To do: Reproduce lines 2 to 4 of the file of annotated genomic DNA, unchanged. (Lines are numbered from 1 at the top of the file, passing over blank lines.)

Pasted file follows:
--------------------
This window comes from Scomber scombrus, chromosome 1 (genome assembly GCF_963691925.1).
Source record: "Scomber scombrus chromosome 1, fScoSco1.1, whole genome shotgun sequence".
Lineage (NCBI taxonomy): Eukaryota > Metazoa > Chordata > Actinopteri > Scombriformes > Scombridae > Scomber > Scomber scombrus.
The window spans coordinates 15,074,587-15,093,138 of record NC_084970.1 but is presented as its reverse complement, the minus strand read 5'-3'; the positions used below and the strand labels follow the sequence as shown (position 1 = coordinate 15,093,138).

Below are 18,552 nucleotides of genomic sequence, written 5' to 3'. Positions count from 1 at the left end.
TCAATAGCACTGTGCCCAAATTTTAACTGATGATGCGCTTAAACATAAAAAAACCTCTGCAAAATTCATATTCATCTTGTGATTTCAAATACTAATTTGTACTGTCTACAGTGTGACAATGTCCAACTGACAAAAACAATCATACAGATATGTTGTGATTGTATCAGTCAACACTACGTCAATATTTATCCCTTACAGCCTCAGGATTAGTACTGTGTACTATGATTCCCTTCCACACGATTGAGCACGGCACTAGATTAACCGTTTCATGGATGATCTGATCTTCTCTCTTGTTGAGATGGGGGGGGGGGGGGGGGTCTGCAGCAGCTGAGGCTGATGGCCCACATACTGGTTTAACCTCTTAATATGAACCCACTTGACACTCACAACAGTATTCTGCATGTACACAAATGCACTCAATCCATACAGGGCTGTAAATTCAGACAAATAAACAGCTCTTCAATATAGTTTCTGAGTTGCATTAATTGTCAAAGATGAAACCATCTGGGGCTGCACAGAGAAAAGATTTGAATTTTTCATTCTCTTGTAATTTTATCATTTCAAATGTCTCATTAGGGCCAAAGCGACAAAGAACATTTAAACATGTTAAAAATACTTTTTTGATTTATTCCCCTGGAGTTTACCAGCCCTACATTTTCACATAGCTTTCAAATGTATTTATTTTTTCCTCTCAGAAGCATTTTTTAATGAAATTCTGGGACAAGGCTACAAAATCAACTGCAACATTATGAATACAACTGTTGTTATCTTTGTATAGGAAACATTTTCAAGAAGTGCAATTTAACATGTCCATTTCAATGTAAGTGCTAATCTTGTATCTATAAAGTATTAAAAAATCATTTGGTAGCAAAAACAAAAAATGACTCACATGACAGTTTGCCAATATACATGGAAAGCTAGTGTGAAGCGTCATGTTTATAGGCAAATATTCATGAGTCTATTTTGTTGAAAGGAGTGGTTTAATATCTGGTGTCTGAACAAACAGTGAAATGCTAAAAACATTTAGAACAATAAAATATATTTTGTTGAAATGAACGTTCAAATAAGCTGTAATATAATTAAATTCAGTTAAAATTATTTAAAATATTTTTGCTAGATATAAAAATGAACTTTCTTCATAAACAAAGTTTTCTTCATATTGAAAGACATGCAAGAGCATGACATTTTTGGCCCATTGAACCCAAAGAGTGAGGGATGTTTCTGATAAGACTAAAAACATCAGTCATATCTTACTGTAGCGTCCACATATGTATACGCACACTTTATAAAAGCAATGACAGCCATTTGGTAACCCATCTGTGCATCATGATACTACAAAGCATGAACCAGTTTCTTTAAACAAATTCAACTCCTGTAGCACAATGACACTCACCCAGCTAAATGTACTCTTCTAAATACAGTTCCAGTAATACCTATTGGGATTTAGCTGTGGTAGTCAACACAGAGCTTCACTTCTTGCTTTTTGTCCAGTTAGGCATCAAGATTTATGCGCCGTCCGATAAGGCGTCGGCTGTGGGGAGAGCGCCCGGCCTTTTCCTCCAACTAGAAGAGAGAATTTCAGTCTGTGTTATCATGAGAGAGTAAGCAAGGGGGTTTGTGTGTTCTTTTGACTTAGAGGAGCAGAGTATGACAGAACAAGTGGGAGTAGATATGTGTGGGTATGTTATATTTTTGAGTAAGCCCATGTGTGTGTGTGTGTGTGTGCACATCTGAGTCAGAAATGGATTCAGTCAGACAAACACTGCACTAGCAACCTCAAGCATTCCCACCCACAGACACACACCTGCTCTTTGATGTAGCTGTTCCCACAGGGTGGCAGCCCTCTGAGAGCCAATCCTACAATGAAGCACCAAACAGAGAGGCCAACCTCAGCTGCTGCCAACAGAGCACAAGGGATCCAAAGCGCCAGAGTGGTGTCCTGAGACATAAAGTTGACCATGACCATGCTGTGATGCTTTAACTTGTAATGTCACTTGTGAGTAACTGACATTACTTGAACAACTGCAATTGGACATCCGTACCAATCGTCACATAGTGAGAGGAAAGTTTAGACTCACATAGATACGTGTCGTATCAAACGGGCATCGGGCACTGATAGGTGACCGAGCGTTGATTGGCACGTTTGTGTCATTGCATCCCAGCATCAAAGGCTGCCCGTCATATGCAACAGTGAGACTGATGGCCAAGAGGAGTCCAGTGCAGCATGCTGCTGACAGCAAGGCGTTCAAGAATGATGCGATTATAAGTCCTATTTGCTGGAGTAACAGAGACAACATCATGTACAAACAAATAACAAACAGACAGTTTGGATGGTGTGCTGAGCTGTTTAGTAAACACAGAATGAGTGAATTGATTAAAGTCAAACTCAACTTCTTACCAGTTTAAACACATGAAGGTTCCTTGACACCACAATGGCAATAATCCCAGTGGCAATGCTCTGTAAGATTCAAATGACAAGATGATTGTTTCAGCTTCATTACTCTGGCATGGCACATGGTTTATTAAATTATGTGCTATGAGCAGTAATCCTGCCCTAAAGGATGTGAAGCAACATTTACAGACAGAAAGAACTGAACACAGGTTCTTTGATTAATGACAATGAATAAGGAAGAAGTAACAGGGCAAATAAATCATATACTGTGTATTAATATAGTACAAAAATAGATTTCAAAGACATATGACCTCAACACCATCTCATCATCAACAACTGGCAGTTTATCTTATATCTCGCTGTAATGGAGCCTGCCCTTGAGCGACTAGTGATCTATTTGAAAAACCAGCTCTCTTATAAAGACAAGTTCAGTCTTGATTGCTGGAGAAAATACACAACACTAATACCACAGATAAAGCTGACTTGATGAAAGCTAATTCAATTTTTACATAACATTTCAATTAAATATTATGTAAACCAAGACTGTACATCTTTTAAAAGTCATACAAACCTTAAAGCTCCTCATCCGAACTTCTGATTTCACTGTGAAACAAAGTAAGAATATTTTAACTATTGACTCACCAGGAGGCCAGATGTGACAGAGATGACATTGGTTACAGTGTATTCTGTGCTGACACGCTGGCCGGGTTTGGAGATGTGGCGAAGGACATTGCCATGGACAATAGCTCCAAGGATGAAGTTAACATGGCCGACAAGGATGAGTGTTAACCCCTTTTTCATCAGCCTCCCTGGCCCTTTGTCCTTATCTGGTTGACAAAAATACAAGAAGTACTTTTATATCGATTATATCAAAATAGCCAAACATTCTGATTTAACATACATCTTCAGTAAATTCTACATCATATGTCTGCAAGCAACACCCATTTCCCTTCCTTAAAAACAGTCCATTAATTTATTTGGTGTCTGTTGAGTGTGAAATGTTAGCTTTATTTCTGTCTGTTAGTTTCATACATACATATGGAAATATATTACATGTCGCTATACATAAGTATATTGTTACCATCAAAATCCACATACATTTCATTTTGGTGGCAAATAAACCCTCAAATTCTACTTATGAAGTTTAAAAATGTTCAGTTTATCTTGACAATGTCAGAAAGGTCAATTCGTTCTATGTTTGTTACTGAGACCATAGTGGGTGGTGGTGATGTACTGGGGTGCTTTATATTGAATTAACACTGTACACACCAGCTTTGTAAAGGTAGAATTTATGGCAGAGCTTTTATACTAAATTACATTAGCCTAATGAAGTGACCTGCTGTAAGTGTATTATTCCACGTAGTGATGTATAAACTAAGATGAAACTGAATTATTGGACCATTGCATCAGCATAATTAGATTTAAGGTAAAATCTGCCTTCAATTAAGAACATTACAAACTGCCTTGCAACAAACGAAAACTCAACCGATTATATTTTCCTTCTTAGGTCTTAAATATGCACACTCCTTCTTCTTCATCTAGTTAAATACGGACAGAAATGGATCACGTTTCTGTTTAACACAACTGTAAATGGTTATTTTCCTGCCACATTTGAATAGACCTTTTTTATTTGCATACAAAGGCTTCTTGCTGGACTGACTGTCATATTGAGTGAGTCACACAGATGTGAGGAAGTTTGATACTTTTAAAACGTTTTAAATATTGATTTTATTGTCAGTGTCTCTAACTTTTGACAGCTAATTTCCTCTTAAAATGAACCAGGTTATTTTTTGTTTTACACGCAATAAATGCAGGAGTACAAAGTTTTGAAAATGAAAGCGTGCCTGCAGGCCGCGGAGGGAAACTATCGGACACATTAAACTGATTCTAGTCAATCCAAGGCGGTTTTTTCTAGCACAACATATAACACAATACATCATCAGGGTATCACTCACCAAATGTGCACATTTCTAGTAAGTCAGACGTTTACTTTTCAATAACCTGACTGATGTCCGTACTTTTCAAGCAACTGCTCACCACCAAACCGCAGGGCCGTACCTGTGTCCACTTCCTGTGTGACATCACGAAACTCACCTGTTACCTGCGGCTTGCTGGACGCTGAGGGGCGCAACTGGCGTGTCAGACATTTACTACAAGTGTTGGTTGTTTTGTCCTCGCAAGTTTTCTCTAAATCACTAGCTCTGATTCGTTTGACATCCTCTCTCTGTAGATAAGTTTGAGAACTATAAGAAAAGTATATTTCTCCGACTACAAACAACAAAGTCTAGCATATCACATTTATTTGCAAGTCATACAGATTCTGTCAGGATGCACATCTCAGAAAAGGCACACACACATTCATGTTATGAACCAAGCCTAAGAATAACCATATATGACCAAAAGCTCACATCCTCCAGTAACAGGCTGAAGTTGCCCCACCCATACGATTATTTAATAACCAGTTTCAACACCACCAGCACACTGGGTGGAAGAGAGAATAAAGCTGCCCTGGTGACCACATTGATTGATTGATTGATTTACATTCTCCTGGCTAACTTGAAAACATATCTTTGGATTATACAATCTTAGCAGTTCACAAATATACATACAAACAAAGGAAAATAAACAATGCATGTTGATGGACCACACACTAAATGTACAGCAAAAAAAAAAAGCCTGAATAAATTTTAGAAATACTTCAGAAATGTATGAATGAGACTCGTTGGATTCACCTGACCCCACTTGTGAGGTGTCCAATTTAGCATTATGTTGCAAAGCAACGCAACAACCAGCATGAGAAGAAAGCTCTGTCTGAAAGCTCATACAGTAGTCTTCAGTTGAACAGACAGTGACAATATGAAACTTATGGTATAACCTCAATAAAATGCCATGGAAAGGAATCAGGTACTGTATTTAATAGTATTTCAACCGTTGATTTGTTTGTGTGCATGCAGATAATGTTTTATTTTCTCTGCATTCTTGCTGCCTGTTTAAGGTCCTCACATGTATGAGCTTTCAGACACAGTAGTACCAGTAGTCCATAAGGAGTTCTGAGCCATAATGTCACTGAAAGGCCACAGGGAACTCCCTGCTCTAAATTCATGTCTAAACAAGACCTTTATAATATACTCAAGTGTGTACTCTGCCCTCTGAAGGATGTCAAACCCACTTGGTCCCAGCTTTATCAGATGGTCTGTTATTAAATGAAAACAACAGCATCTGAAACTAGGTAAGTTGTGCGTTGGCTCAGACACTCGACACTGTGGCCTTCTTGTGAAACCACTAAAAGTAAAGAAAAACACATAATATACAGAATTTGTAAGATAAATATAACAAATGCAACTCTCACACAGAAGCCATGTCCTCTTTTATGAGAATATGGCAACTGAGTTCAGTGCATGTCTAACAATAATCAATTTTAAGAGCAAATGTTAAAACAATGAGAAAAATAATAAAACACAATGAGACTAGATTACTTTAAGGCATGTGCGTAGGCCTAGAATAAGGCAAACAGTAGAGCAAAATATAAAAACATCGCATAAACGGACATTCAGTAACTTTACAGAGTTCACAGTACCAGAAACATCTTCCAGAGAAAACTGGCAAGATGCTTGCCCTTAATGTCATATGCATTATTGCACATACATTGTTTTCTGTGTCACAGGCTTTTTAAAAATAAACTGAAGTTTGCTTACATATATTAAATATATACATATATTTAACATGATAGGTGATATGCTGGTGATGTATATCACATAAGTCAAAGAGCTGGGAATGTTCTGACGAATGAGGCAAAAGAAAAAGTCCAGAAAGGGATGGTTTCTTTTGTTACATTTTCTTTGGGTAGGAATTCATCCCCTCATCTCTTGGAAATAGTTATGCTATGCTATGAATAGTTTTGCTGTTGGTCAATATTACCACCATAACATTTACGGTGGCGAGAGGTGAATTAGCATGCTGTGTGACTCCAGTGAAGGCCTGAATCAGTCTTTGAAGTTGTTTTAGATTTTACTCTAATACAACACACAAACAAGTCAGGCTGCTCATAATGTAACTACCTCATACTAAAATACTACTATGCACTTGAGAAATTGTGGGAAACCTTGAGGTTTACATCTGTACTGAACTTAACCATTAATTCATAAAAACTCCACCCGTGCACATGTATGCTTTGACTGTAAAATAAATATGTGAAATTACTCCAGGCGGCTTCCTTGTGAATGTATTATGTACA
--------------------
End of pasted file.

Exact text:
Source record: "Scomber scombrus chromosome 1, fScoSco1.1, whole genome shotgun sequence".
Lineage (NCBI taxonomy): Eukaryota > Metazoa > Chordata > Actinopteri > Scombriformes > Scombridae > Scomber > Scomber scombrus.
The window spans coordinates 15,074,587-15,093,138 of record NC_084970.1 but is presented as its reverse complement, the minus strand read 5'-3'; the positions used below and the strand labels follow the sequence as shown (position 1 = coordinate 15,093,138).